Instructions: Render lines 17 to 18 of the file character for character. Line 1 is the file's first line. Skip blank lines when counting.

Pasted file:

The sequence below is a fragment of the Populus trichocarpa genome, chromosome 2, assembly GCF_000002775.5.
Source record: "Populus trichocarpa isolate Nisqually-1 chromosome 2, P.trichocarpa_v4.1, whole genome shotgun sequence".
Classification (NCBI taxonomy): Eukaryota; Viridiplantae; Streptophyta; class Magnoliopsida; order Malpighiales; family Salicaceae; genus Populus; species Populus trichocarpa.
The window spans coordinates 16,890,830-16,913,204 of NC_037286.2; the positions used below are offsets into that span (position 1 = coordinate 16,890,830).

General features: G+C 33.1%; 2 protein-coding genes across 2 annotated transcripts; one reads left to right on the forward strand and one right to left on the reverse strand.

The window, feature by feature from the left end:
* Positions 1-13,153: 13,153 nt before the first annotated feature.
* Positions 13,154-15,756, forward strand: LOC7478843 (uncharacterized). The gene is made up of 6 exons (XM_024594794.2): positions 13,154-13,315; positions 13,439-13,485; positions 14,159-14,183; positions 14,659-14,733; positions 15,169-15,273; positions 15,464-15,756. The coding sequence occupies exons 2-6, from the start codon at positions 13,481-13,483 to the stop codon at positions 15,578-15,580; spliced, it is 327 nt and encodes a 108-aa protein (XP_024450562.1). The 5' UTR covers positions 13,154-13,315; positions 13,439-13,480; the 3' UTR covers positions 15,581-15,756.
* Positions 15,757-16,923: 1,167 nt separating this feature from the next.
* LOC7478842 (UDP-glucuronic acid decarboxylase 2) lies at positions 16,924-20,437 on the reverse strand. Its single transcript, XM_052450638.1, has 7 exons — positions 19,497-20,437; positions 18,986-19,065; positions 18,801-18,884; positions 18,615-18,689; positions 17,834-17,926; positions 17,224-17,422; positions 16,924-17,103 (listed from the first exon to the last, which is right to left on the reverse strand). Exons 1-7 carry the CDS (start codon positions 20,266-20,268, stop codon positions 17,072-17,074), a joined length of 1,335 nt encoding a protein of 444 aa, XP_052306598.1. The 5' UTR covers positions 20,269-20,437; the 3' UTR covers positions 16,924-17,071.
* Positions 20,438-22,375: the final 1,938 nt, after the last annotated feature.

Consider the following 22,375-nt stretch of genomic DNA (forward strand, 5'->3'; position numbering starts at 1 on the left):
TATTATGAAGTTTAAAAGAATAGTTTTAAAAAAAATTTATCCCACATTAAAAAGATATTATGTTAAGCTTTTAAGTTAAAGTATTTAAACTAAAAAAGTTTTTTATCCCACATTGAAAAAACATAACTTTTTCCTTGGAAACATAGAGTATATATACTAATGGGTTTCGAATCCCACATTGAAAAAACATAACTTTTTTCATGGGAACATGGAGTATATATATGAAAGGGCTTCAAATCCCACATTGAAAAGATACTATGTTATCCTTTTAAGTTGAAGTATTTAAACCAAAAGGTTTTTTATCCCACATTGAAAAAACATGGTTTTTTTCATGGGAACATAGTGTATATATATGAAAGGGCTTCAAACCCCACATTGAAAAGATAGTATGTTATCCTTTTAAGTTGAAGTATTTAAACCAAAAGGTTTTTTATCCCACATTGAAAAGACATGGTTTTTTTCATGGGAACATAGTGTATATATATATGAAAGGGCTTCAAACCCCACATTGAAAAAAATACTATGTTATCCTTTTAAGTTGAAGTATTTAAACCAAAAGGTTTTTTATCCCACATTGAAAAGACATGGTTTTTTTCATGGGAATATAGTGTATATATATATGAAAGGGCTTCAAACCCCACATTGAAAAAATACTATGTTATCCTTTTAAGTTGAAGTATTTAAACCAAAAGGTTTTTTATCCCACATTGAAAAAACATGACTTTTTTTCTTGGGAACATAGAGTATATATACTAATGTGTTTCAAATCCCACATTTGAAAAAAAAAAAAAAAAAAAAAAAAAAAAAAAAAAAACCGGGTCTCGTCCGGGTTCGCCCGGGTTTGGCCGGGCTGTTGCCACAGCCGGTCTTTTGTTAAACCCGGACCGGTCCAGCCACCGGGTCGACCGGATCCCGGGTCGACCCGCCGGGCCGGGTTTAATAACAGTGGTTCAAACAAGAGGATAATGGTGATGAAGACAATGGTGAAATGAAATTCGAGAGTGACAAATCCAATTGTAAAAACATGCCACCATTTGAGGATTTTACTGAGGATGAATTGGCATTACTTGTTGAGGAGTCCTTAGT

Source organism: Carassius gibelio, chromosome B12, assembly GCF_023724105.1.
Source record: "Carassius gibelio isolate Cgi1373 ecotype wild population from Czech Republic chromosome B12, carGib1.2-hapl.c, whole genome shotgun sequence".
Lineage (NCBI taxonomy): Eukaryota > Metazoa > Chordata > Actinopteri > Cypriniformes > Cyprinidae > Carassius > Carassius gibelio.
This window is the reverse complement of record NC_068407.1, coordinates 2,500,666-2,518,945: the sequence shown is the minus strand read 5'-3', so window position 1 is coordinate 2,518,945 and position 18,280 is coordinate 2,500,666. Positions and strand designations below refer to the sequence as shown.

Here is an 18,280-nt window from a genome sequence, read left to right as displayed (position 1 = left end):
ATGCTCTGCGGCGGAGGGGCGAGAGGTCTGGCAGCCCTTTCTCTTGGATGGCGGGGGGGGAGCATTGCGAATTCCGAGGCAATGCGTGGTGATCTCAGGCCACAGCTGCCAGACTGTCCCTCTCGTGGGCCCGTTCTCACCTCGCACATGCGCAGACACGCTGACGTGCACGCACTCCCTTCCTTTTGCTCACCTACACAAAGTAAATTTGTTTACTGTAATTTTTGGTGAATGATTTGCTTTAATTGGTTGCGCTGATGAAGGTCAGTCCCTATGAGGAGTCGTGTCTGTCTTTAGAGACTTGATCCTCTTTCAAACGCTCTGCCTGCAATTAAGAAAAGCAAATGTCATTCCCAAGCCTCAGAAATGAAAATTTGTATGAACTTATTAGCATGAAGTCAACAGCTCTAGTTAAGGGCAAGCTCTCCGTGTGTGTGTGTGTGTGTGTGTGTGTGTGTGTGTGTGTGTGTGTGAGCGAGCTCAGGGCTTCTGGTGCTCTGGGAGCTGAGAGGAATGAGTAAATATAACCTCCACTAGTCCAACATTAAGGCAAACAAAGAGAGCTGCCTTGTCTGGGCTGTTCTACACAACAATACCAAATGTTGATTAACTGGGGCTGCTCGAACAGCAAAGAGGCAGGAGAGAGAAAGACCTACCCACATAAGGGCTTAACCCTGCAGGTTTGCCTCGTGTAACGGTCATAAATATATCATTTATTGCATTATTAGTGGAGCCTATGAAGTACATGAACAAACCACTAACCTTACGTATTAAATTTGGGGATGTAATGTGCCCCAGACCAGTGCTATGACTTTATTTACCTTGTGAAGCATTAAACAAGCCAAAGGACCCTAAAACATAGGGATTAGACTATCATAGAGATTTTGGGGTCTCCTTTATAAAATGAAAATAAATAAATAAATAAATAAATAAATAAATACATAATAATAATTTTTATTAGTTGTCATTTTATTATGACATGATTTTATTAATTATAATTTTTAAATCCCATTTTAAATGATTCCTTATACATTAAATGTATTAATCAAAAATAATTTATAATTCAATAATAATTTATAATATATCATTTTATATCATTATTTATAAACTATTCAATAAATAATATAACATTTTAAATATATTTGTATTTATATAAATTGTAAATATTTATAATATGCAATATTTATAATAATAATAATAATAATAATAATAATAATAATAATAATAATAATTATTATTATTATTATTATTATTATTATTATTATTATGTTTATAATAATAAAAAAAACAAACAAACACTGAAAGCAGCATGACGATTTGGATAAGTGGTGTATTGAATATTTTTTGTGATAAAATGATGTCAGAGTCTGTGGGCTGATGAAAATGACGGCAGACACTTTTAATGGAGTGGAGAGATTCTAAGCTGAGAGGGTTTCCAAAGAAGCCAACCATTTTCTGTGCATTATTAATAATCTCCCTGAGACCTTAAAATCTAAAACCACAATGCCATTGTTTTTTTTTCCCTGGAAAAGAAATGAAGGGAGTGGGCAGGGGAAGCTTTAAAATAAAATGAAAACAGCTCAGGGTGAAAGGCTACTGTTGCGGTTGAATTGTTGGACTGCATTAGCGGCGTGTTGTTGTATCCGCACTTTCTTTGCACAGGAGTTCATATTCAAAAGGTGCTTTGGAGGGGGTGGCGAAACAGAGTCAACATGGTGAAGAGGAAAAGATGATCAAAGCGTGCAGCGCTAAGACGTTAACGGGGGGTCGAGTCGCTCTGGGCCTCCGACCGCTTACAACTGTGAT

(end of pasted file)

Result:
This window is the reverse complement of record NC_068407.1, coordinates 2,500,666-2,518,945: the sequence shown is the minus strand read 5'-3', so window position 1 is coordinate 2,518,945 and position 18,280 is coordinate 2,500,666. Positions and strand designations below refer to the sequence as shown.

Here is an 18,280-nt window from a genome sequence, read left to right as displayed (position 1 = left end):